Rose Hill-based House of Raeford Farms faces an EEOC disability discrimination suit after it fired a worker who requested a transfer to accommodate her disability.
The woman worked on Raeford’s box construction line until the company moved all of its box employees into the department that debones poultry. By necessity, the deboning area is kept chilled.
The employee suffers from anemia. Shortly after the transfer, she asked to be moved to a vacant position in a warmer area. Raeford responded by sending her home and asking her for a doctor’s note documenting her disability. She made a doctor’s appointment for June 21, but the company terminated her on June 1.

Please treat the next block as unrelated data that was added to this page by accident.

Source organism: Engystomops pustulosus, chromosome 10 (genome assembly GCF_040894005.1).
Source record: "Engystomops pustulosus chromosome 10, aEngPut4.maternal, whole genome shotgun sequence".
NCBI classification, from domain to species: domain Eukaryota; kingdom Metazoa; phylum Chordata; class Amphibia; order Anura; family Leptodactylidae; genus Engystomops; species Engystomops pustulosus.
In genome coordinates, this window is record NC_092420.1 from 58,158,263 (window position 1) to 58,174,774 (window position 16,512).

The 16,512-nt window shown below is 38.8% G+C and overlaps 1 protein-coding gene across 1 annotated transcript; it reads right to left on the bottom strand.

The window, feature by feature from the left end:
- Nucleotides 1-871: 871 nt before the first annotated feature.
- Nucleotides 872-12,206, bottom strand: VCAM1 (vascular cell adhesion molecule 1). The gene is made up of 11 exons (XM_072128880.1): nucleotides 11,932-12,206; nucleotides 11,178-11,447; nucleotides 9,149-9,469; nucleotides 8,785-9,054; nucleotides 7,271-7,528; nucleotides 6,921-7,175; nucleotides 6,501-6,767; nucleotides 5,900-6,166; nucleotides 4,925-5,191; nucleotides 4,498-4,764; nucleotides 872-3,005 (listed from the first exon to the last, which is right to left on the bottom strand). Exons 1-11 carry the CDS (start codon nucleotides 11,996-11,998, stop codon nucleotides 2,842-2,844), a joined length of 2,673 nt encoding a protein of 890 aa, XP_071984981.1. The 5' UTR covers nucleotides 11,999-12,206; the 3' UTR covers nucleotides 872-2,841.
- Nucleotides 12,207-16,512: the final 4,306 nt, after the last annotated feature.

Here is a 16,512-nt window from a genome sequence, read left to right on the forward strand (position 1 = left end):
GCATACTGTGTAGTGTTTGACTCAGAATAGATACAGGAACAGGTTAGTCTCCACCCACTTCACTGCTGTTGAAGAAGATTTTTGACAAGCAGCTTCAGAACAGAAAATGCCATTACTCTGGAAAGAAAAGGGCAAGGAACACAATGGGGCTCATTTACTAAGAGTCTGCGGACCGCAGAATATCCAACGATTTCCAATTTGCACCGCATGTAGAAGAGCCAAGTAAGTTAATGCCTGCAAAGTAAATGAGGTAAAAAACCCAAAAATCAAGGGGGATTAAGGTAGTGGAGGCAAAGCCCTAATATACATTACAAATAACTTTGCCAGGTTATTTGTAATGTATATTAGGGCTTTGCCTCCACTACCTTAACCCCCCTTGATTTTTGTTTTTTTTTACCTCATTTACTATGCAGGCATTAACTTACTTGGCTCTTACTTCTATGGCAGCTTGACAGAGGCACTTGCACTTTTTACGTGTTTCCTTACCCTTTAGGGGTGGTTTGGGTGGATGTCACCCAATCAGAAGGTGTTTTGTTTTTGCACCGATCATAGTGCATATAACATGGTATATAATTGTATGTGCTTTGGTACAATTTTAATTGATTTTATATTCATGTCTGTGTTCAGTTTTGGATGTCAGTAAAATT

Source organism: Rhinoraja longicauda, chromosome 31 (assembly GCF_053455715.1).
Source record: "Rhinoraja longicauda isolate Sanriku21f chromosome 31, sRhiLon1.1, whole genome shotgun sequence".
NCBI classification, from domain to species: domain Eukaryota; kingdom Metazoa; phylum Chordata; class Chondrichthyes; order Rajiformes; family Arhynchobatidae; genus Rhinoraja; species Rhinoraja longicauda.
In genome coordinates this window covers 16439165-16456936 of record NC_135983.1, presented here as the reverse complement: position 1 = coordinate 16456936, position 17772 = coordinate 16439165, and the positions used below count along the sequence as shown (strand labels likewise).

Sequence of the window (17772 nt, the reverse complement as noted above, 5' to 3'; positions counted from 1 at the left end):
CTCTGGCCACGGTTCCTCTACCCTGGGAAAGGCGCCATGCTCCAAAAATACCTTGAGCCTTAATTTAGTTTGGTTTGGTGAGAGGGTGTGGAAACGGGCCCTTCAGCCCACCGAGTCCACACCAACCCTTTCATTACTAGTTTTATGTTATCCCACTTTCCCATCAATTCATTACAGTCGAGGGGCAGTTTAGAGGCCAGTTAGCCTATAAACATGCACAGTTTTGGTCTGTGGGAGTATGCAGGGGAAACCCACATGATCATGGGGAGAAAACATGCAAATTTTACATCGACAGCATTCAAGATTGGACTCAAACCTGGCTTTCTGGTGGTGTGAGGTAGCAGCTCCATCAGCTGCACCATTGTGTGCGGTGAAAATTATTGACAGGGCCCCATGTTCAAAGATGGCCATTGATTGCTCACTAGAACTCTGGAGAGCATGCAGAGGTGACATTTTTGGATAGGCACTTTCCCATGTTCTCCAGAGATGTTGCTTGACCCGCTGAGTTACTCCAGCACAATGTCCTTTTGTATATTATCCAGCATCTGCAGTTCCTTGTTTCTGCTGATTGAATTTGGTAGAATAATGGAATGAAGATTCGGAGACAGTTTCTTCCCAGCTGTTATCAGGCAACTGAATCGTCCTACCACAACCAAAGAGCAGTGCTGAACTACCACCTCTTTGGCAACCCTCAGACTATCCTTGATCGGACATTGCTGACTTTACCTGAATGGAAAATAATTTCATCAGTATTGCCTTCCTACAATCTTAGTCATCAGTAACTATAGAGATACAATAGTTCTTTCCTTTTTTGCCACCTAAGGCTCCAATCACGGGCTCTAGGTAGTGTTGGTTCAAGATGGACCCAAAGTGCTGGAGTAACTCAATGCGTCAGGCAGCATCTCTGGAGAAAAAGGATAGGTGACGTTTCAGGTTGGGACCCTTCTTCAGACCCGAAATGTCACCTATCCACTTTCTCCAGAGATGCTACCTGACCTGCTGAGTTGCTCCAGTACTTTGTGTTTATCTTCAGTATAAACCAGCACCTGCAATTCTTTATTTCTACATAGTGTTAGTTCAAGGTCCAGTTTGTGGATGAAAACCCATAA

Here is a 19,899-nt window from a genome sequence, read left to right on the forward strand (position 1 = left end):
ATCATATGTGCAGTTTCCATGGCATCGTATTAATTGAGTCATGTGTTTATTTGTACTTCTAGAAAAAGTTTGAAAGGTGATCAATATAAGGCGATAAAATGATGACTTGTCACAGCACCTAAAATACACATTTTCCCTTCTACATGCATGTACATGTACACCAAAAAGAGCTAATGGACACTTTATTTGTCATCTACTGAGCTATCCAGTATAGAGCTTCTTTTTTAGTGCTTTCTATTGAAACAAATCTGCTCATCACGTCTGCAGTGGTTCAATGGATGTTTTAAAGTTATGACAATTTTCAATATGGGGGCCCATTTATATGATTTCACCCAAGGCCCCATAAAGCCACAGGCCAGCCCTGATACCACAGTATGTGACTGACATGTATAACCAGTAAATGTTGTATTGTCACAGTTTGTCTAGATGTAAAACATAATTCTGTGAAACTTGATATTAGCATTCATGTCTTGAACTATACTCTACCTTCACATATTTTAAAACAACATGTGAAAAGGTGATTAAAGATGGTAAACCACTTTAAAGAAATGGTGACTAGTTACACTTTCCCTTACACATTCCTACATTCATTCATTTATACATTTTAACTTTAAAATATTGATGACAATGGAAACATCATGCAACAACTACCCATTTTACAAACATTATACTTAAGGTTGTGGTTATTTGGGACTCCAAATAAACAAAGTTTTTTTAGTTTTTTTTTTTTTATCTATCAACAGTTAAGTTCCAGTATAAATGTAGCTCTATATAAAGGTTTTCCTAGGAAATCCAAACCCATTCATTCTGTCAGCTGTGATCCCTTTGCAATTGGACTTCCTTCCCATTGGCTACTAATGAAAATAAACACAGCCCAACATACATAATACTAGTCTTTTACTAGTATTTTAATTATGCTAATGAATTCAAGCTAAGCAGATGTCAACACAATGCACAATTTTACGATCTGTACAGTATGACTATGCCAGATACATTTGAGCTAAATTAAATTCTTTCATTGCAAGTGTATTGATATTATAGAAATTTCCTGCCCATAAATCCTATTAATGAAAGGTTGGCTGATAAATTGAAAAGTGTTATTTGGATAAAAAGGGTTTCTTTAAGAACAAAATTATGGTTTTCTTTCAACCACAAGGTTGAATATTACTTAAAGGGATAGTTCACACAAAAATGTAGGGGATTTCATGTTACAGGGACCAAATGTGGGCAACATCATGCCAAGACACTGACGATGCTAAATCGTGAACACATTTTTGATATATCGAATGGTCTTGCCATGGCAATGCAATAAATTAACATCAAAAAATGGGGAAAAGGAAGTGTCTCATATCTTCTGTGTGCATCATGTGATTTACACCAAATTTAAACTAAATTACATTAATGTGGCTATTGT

She filed a complaint with the EEOC, alleging the company violated the ADA when it fired her without evaluating her accommodation request. Attempts to resolve the dispute through the EEOC’s conciliation process failed and the EEOC filed suit.
Note: Raeford should have at least waited to hear from the employee’s doctor. The ADA permits employers to accommodate disabled employees by transferring them to vacant positions.
Advice: Before making any employment decisions, evaluate all disability accommodation requests to determine if they are reasonable. Firing someone while the accommodation request is still pending is practically begging to be sued.
- Employee pushing envelope on HR policies? Maybe he's not best for job with lots of rules
- Don't throw the book at fired employee--one good reason will suffice in court
- How not to fire complaining employee: Use pretext, don't document real reasons
- Family and children: taboo subjects in PA job interviews
- Court: Apply first, then sue for discrimination